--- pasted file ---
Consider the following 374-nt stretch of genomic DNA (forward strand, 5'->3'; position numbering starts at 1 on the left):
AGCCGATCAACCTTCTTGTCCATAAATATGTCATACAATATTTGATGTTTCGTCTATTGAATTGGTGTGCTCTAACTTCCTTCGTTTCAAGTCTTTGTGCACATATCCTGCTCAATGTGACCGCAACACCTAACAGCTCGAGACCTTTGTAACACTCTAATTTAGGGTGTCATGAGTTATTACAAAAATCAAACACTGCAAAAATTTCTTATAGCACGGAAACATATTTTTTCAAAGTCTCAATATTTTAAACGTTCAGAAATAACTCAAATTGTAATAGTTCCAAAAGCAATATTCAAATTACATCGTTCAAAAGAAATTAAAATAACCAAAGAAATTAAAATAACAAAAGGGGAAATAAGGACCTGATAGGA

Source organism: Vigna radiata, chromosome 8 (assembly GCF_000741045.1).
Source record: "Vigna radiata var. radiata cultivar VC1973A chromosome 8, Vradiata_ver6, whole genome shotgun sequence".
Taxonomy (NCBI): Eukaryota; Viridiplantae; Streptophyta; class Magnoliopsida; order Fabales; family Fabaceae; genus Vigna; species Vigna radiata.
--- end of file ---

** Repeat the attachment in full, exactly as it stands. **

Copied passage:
Consider the following 374-nt stretch of genomic DNA (forward strand, 5'->3'; position numbering starts at 1 on the left):
AGCCGATCAACCTTCTTGTCCATAAATATGTCATACAATATTTGATGTTTCGTCTATTGAATTGGTGTGCTCTAACTTCCTTCGTTTCAAGTCTTTGTGCACATATCCTGCTCAATGTGACCGCAACACCTAACAGCTCGAGACCTTTGTAACACTCTAATTTAGGGTGTCATGAGTTATTACAAAAATCAAACACTGCAAAAATTTCTTATAGCACGGAAACATATTTTTTCAAAGTCTCAATATTTTAAACGTTCAGAAATAACTCAAATTGTAATAGTTCCAAAAGCAATATTCAAATTACATCGTTCAAAAGAAATTAAAATAACCAAAGAAATTAAAATAACAAAAGGGGAAATAAGGACCTGATAGGA

Source organism: Vigna radiata, chromosome 8 (assembly GCF_000741045.1).
Source record: "Vigna radiata var. radiata cultivar VC1973A chromosome 8, Vradiata_ver6, whole genome shotgun sequence".
Taxonomy (NCBI): Eukaryota; Viridiplantae; Streptophyta; class Magnoliopsida; order Fabales; family Fabaceae; genus Vigna; species Vigna radiata.